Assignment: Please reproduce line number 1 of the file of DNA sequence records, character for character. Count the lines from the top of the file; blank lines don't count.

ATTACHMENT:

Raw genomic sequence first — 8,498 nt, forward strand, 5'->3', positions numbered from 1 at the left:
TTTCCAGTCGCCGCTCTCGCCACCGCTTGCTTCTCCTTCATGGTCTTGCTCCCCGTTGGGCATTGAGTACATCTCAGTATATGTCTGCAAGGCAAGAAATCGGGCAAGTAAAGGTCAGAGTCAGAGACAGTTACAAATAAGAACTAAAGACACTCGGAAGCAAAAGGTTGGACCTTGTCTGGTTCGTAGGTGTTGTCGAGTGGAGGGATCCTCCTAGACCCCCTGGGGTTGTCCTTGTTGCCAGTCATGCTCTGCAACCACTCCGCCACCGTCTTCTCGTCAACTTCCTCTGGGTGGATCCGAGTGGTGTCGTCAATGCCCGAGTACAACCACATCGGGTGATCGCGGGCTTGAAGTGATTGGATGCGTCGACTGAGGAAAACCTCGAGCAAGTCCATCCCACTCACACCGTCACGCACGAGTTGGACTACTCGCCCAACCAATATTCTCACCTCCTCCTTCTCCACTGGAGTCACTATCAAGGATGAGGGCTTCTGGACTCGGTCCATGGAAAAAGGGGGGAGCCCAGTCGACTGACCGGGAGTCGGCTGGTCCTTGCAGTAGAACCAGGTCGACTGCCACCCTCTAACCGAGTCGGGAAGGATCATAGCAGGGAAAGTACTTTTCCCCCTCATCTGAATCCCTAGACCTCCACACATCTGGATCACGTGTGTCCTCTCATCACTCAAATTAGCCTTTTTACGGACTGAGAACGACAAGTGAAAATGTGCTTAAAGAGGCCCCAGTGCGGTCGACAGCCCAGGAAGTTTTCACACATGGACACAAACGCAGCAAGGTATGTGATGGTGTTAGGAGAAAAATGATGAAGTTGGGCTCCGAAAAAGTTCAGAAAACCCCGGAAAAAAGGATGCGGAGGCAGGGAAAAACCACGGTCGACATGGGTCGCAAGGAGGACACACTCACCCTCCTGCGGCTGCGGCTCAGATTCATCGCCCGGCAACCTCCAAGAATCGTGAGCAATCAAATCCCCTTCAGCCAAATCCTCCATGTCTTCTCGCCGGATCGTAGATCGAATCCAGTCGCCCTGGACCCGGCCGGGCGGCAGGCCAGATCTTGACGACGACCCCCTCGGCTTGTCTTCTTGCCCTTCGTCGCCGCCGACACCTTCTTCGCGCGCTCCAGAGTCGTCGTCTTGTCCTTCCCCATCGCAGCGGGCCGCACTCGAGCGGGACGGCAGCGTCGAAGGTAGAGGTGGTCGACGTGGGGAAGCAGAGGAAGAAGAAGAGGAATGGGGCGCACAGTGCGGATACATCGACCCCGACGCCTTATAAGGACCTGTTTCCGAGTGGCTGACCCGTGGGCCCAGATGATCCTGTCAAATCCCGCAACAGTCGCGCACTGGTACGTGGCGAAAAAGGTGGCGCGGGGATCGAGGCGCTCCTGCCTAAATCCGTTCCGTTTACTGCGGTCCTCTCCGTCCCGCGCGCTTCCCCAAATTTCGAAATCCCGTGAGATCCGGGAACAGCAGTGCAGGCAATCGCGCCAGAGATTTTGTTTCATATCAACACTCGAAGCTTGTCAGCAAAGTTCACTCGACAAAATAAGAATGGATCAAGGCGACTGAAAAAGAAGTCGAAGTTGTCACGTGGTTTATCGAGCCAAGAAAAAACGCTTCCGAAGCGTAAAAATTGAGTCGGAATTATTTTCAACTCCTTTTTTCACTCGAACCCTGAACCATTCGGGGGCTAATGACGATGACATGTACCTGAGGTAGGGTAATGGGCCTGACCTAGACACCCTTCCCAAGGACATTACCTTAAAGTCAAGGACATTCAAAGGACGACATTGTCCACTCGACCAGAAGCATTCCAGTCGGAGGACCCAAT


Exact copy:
Raw genomic sequence first — 8,498 nt, forward strand, 5'->3', positions numbered from 1 at the left: